Raising a New Orleans Urban (White) Child

I am probably a bit older than most contributors to this blog; in fact, it’s likely that I’m old enough to be the parent of most of the writers. But a recent post about how awful it is to raise a (white) child in the city of New Orleans and thus, how it was necessary to move to the suburbs disappointed me and prompted me to write.

I am the mother of a white child (now adult) raised inside the Crescent City, a child who attended an Orleans public school.

I myself did not grow up inside the city. When my father returned from World War II, he married my mom, and like so many white veterans, they bought a house in a brand-new suburb, in their case, in a former tomato field in Chalmette. As soon as I was aware, around my teens, I began to despise the all-whiteness and complacency and anti-New Orleans sentiments I experienced. I longed to move to the city, and I did, as soon as I entered college.

I reveled then, and still do, in New Orleans city life — the diversity of people, the rich vibrant culture at all levels, the food and drink available at any time day or night, the way residential neighborhoods had businesses you could walk to (unheard-of and even forbidden by zoning in most suburban areas), even the exuberant politics (politics then in St. Bernard Parish were pretty much a foregone conclusion).

guestpost2Life was not all roses: I was mugged once, in the Marigny (before folks called it that), and my off-Magazine apartment was broken into once. As I came to adulthood and experienced more and more of the life of my city, I took the good with he bad as part of the bargain I had made to escape what I felt was stultified and segregated in the suburbs. I didn’t want an all-white life, even if “safer.”

Soon after my son was born in 1982, we bought a house on Napoleon. For most of my son’s childhood, I did not have a driver’s license and everywhere we went while his father was at work was done by walking, public transportation, and by cab. From infancy onwards, I took my son everywhere with me — testifying against nuclear power, marching in the Martin Luther King Day parade, protesting the first Gulf War. I wanted him to have an urban life.

As he grew, we developed a tradition: after each birthday, I would explain that now with these new toys, we didn’t have room for all the old ones. I would invite him to choose which toys he was too big for. He would fill a box, and then he and I would take it to the curb. Stevie made the sign that said “Free Toys.” Then we would go inside and peek out the front window as toys were picked up one by one, or, a couple times, the whole box was taken away. He loved it, even looked forward to it.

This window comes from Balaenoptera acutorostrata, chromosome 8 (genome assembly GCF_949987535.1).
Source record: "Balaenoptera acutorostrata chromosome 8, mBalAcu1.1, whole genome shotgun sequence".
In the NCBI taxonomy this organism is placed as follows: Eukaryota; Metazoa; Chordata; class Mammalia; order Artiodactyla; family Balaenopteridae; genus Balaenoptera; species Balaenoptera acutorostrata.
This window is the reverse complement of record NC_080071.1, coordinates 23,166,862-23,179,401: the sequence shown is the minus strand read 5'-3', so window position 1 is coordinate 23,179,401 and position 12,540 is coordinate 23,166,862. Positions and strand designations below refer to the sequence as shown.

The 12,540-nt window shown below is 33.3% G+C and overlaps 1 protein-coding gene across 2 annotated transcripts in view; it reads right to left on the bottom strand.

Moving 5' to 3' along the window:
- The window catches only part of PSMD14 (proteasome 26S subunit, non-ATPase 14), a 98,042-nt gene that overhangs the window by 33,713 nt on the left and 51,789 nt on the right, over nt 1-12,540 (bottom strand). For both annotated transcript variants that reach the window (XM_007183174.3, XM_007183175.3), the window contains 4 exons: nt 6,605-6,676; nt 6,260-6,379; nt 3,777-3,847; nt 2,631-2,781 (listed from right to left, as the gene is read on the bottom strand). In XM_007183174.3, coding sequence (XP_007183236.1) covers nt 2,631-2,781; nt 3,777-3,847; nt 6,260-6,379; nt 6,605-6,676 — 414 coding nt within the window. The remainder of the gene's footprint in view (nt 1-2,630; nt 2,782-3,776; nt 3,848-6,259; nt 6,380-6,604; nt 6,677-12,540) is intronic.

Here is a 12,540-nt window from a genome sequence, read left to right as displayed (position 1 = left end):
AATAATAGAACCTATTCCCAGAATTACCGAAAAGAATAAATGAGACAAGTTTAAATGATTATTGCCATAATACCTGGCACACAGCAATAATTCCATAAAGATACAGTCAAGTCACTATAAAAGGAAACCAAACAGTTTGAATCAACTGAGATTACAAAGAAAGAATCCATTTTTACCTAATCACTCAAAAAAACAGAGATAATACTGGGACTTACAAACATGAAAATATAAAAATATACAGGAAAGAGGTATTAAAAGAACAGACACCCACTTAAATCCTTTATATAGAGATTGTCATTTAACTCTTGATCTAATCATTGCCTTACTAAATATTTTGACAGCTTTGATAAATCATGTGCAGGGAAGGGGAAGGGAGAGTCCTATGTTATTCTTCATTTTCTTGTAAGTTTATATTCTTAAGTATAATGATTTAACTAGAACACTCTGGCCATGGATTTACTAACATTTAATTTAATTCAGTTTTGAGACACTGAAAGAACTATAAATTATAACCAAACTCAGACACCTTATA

Once, while we doing yard work, a shabby-looking black man asked for “spare change.” Before his dad could go back inside to find his wallet, Stevie had grabbed his piggy bank and emptied the contents into the man’s hands. We asked why he had done that, and his reply still strikes me, “It seemed like he was kind of our friend who needed our help.”

guestpost1In Orleans schools, Stevie made friends with many different children, some of whom were as comfortably off as we were, and many of whom were not. He learned to navigate some of the boundaries of race and class and gender. He made his own decisions about who his friends would be based on who he had daily contact with, and thus his friendship were as diverse as the students in his schools.

Our neighborhood was also diverse: blocks away was the starting point of a Mardi Gras Indian tribe’s march, which we always joined. Often in his childhood, a second-line would go by (a real one, not a wedding) and we would run out to dance in. Parades lined up near our house and this too was a delight.

How do you raise affluent white children to be real New Orleanians, to be open-hearted, generous, tolerant, to see themselves connected to all kinds of people?

Hard question, but I know one thing: you don’t do it by leaving the city.

About Melanie

img_3762Melanie Morel-Ensminger is, according to her cousin’s research, a 7th-generation New Orleanian. She is a Unitarian Universalist minister, a community activist, and a mother and grandmother. She is married to Eric Morel-Ensminger, who plays trumpet with the Deacon John band. They live in Gentilly Terrace with their dog Keely Smith.



Please enter your comment!
Please enter your name here